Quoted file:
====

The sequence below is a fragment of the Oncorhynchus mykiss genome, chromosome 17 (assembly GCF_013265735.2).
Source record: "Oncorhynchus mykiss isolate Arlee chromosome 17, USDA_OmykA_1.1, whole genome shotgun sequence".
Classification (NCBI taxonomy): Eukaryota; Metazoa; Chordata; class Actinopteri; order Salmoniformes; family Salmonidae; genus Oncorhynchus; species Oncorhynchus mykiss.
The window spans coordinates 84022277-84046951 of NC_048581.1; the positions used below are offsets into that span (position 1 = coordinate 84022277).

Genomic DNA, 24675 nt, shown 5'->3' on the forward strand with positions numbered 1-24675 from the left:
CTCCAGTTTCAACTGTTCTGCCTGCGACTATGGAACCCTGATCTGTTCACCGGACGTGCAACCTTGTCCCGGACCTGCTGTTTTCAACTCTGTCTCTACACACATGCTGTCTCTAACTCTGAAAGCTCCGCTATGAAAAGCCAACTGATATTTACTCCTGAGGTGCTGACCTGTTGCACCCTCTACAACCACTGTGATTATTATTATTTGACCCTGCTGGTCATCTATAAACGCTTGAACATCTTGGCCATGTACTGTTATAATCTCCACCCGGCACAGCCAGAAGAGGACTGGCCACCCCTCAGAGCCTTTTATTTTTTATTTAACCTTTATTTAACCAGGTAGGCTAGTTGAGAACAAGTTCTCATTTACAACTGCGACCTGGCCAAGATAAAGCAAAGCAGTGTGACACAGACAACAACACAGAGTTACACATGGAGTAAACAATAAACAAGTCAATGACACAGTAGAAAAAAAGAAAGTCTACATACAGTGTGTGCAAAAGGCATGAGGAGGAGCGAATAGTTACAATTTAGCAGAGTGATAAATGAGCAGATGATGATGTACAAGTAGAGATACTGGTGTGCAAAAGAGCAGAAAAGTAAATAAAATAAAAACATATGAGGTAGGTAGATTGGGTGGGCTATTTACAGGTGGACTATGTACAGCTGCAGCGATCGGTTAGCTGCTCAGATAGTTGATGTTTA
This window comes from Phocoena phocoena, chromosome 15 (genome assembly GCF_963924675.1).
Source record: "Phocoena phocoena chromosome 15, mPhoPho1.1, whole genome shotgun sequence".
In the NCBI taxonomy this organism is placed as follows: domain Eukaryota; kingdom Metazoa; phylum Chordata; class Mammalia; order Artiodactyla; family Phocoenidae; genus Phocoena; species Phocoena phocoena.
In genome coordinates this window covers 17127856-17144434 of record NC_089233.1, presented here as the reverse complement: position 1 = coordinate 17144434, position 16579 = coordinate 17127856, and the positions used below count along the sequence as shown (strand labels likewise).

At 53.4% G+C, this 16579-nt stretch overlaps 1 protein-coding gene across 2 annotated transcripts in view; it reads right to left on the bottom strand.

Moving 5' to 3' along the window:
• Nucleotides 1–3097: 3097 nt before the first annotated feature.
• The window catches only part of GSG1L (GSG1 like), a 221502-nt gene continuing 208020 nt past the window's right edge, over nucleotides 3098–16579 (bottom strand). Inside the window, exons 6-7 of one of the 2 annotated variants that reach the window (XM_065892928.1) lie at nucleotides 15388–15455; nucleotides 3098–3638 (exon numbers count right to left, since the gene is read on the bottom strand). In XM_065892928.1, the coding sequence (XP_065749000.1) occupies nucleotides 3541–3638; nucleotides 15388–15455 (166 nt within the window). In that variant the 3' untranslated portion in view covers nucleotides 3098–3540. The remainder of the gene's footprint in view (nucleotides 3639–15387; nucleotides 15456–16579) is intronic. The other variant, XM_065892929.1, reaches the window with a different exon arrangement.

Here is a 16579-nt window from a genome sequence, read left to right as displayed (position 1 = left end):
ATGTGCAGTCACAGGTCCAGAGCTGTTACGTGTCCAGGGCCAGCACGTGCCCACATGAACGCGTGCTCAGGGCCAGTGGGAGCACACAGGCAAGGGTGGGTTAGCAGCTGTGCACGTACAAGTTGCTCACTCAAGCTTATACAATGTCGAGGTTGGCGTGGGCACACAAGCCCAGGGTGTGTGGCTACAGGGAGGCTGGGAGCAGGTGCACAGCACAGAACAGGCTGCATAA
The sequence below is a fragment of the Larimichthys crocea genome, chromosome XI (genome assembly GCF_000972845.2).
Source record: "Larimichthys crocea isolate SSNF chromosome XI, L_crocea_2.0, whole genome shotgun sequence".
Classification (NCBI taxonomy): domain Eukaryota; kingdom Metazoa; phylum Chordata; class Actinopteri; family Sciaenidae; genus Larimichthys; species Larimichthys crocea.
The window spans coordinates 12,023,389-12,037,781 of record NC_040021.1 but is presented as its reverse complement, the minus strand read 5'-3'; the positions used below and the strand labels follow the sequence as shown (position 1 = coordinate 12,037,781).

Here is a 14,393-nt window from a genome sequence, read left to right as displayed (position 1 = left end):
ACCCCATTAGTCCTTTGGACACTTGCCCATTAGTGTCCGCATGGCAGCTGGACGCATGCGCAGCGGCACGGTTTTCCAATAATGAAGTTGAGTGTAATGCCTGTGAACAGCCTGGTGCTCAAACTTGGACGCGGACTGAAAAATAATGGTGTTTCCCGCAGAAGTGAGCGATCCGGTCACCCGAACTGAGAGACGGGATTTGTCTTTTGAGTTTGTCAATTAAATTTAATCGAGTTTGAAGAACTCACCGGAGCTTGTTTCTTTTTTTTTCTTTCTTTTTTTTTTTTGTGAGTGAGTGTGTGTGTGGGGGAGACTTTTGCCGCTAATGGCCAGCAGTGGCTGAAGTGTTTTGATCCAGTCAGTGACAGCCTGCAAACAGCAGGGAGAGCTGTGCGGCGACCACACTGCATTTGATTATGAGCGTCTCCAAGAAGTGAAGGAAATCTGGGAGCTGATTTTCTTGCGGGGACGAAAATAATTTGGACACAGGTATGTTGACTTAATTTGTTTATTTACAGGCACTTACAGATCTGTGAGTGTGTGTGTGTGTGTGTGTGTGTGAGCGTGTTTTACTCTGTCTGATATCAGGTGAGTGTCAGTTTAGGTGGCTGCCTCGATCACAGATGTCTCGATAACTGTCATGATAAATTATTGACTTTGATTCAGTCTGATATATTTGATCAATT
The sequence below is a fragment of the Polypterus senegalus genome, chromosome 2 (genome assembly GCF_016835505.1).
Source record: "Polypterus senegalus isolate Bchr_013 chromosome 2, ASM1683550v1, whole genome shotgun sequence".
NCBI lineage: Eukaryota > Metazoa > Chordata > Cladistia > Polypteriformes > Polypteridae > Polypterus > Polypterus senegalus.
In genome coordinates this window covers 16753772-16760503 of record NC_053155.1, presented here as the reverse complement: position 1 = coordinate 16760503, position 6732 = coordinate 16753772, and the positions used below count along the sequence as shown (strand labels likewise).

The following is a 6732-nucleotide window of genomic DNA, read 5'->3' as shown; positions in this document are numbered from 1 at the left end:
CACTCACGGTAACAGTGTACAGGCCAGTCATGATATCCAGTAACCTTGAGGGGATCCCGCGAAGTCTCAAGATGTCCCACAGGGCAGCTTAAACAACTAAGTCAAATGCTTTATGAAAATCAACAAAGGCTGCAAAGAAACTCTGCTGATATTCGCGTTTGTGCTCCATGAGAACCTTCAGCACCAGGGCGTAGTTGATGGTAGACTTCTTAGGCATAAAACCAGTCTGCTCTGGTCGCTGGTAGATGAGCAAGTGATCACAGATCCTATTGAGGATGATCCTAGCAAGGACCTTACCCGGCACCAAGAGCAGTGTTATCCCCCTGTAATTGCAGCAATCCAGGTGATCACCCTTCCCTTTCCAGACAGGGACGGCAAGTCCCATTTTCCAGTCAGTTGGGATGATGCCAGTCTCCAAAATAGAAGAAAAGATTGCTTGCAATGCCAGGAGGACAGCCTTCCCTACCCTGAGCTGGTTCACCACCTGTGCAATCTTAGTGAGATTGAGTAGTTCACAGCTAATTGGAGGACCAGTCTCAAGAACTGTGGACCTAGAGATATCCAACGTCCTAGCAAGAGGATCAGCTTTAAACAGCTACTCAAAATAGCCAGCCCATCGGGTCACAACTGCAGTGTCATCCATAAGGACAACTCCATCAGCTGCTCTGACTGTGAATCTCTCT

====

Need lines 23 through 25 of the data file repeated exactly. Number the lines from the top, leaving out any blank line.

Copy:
The sequence below is a fragment of the Polypterus senegalus genome, chromosome 2 (genome assembly GCF_016835505.1).
Source record: "Polypterus senegalus isolate Bchr_013 chromosome 2, ASM1683550v1, whole genome shotgun sequence".
NCBI lineage: Eukaryota > Metazoa > Chordata > Cladistia > Polypteriformes > Polypteridae > Polypterus > Polypterus senegalus.